Failing Schools Fighting Back In Pr. George's
Nationwide, parents see through the NCLB school labels of inadequacy. Consistently, about 1 percent of students eligible to transfer nationwide elect to do so.
By Daniel de Vise
Last summer, Sherina Garner was offered a chance that doesn't come often in public education: a free pass for her daughter to leave the neighborhood school for a better one.
She turned it down. Carlisha Garner, 11, returned to Beacon Heights Elementary this fall, even though the Prince George's County school had missed performance targets for the past two years and, under federal education law, the entire student body was entitled to transfer out.
"From what I can see, my child is very bright, and she has been getting a good education at Beacon Heights," Garner said. She didn't want her daughter to switch schools "just because of a test score."
This fall, 10 of the 450 students at Beacon Heights exercised the transfer option offered them under the No Child Left Behind Act -- a mere trickle, compared with the number of students who have left other Prince George's schools in the same predicament in recent years.
Rather than accept the inevitable stigma of being on the wrong side of the law's school choice provision, officials at Riverdale's Beacon Heights and other embattled schools are trying a new tack: fighting back by marketing themselves to parents.
They promote the extra resources afforded to schools after their test scores repeatedly fail to meet standards, the easy proximity of a neighborhood school, the familiarity of friends and even their so-called inadequate results.
Four years into No Child Left Behind, many of the campuses entering the school choice process are actually fairly good schools. Principals point out that the standard for "adequate yearly progress," the measure of success under the 2002 federal law, is a bit higher each year. And a school can be labeled a failure if any one of several statistical subgroups misses the mark. For example, the test scores of special education students or those with limited English skills can open an entire school to transfers.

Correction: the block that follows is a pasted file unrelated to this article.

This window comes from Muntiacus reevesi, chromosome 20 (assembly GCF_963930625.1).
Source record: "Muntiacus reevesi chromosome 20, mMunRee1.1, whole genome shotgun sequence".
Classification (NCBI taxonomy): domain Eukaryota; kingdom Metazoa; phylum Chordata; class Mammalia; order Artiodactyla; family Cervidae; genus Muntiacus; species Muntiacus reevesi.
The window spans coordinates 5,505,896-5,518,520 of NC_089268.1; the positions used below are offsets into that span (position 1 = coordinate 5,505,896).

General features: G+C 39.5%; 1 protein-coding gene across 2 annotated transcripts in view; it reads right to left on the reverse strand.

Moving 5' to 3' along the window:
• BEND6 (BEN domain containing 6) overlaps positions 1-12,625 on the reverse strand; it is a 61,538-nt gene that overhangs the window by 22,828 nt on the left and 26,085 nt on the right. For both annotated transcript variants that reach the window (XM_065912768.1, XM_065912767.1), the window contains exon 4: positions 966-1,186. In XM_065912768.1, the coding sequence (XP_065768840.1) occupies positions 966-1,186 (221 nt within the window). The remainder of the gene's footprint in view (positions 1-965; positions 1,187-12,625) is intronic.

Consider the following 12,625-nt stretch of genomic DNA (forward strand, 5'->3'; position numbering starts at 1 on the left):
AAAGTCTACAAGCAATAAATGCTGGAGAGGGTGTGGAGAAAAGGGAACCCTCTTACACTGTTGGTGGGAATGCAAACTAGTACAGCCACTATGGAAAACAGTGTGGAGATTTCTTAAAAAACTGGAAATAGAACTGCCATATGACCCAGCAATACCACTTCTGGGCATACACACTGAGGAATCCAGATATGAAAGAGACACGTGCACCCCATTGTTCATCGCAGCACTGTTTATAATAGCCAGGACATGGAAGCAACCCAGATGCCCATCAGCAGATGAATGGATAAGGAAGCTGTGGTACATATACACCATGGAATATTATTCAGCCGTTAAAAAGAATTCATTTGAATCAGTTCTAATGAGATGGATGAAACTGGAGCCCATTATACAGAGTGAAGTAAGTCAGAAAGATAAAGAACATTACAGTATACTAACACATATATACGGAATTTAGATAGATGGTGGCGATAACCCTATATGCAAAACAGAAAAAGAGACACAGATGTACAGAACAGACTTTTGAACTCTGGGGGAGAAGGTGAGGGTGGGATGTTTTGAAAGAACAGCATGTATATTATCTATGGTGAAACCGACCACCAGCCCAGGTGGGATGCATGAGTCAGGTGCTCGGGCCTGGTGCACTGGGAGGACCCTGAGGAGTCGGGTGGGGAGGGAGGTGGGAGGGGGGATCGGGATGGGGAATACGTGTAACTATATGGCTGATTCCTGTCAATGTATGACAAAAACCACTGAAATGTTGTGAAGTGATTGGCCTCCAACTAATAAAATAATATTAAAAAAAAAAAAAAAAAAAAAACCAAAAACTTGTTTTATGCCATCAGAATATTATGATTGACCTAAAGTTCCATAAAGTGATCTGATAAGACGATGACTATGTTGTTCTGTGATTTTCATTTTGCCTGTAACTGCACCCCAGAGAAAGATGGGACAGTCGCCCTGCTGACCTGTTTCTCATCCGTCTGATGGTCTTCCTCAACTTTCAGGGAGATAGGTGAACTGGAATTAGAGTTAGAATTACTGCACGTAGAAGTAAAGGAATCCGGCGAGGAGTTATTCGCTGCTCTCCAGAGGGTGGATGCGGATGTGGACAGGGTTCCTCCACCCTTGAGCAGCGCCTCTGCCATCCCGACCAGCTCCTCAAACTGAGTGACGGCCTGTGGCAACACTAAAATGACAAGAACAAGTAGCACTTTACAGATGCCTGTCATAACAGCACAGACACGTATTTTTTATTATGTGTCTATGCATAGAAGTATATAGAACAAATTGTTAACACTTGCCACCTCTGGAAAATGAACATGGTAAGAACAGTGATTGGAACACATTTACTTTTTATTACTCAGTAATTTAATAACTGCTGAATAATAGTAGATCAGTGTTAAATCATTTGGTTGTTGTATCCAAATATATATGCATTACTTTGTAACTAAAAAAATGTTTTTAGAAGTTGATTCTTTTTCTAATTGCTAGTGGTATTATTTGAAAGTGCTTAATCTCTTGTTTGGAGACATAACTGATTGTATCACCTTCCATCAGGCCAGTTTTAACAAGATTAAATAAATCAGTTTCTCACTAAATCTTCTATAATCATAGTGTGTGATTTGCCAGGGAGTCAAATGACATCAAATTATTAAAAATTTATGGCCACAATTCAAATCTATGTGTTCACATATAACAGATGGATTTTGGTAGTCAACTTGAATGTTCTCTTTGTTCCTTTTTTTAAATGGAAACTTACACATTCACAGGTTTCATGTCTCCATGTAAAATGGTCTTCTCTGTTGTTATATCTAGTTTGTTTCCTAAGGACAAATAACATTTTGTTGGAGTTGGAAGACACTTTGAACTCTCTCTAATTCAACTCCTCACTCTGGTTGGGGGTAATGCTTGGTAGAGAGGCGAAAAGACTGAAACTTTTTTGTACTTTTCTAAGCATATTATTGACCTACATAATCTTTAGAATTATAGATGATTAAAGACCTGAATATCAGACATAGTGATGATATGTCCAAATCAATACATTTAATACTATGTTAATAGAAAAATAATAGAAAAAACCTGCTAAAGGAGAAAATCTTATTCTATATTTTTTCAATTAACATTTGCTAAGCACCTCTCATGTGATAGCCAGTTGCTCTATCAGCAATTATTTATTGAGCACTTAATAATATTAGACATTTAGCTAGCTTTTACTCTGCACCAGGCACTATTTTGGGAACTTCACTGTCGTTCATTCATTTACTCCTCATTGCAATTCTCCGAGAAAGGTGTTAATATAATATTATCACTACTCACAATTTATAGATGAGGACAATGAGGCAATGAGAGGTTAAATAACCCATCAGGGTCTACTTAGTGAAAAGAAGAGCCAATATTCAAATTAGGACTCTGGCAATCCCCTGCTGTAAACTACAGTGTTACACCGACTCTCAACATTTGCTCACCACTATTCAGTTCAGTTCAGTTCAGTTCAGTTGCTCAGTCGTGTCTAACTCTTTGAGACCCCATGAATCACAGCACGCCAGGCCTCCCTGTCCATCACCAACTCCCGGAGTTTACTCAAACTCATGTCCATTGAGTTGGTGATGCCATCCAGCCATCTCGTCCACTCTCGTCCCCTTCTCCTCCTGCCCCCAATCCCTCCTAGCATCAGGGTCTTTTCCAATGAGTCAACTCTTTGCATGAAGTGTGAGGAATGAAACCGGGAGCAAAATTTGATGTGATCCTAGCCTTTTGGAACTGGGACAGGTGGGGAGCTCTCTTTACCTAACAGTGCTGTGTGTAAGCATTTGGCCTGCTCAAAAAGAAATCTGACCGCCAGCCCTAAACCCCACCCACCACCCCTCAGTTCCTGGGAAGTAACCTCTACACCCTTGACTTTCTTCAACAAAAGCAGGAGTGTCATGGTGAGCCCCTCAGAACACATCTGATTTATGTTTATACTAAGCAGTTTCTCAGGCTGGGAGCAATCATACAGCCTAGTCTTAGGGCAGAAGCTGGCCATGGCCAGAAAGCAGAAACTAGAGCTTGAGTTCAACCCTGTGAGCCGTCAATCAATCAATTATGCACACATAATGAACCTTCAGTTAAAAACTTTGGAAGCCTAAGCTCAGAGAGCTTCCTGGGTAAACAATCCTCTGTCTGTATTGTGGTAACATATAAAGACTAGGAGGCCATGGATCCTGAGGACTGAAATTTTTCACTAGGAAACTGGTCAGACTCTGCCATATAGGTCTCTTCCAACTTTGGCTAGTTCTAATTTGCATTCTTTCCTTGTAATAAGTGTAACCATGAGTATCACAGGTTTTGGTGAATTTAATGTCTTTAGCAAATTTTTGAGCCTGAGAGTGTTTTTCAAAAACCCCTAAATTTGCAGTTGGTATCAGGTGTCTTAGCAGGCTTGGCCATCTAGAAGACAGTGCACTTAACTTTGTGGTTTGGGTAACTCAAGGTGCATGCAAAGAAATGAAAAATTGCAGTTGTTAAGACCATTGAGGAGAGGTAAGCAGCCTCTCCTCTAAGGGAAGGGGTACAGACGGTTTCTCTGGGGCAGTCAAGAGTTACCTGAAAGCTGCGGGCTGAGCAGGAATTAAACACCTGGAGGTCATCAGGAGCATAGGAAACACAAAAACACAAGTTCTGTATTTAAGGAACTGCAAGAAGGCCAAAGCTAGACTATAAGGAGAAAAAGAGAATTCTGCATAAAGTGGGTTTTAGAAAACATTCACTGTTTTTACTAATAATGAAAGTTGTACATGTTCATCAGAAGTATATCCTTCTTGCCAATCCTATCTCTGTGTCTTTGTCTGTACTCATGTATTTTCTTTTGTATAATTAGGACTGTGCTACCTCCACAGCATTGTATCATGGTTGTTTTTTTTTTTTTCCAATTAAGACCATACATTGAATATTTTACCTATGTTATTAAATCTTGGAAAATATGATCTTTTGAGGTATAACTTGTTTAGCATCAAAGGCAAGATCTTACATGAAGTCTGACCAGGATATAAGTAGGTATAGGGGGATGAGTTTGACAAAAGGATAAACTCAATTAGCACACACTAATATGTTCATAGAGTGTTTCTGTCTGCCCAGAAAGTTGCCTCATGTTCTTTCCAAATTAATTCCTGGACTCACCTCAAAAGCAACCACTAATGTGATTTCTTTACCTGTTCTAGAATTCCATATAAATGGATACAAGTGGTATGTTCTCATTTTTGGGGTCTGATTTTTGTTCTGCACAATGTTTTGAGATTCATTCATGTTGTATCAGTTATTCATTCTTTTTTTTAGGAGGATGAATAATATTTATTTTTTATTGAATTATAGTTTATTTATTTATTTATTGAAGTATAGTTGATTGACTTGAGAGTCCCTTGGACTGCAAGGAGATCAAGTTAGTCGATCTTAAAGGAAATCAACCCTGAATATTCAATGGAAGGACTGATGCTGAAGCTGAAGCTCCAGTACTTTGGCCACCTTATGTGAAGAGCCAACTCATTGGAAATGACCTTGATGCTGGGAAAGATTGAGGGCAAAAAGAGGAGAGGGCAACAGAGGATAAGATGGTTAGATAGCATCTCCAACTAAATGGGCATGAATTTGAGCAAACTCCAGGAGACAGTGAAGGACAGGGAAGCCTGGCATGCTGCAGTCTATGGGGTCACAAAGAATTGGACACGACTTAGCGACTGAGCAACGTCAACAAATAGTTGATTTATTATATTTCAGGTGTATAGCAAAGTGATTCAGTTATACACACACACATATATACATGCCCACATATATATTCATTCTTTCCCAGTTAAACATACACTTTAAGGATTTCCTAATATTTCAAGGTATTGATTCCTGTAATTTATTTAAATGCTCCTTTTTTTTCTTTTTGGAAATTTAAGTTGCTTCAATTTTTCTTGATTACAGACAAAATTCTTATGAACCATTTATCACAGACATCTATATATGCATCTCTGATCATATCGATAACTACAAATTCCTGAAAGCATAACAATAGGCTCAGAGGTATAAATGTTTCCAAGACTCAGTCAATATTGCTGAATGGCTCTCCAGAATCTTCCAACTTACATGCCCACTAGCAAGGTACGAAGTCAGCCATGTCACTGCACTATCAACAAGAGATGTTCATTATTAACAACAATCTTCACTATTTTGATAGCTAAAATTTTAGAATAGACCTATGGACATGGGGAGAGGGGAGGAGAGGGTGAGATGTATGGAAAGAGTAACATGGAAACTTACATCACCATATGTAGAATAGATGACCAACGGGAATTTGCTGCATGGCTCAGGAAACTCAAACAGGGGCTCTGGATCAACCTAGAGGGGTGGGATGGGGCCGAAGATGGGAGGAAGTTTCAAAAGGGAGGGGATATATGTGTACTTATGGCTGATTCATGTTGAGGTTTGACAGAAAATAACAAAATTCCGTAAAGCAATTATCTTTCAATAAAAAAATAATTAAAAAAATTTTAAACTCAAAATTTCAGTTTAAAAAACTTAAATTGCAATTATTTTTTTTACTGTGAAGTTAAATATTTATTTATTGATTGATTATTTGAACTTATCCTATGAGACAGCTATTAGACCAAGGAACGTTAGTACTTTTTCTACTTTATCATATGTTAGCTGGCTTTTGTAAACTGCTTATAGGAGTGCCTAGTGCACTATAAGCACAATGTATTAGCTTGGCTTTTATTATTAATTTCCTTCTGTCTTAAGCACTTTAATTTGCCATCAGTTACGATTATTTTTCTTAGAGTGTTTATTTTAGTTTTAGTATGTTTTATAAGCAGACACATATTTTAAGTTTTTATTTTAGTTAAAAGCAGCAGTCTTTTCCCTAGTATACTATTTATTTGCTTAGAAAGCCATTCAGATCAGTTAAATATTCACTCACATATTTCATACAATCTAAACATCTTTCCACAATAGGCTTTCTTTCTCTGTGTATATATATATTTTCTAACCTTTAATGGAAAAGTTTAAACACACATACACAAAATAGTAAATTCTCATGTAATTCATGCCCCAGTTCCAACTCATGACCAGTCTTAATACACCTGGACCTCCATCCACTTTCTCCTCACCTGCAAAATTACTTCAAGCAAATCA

In Prince George's, the epicenter of choice in Washington's suburbs, the number of elementary and middle schools on Maryland's school improvement list -- signaling two years of missed academic targets -- rose from 55 last year to 63 this year. Yet, new transfers totaled just 612 this fall, down from 955 last year and 1,071 in 2004.
Consistently, about 1 percent of students eligible to transfer nationwide elect to do so. Maryland reported a small decline in transfers in the 2005-06 academic year, after two years of growth, and the number is likely to slip further this year.
Transfers were meant as an exit strategy for parents at chronically low-performing schools in low-income communities. The option is limited to schools that receive federal Title I funds, reserved for high-poverty areas. But the choice program is "swimming upstream" in many communities, said Ann Chafin, a Maryland assistant superintendent of education who oversees school improvement.
The difficulty lies in persuading parents to leave a neighborhood school, even for a better one. "The neighborhood school concept is a very, very big deal," Chafin said.
Two years ago, Beacon Heights Elementary was the toast of Prince George's, the only school in the county to receive a 2004 Blue Ribbon, the highest honor that can be bestowed upon a school by the U.S. Department of Education.
Now, the school sits on the state's watch list, and parents are entitled to transfers. Weak reading scores in two programs -- special education and students of limited English proficiency -- caused Beacon Heights to miss its performance targets in 2005 and 2006. If just three more special education students had passed the state test this spring, the school would have averted transfers.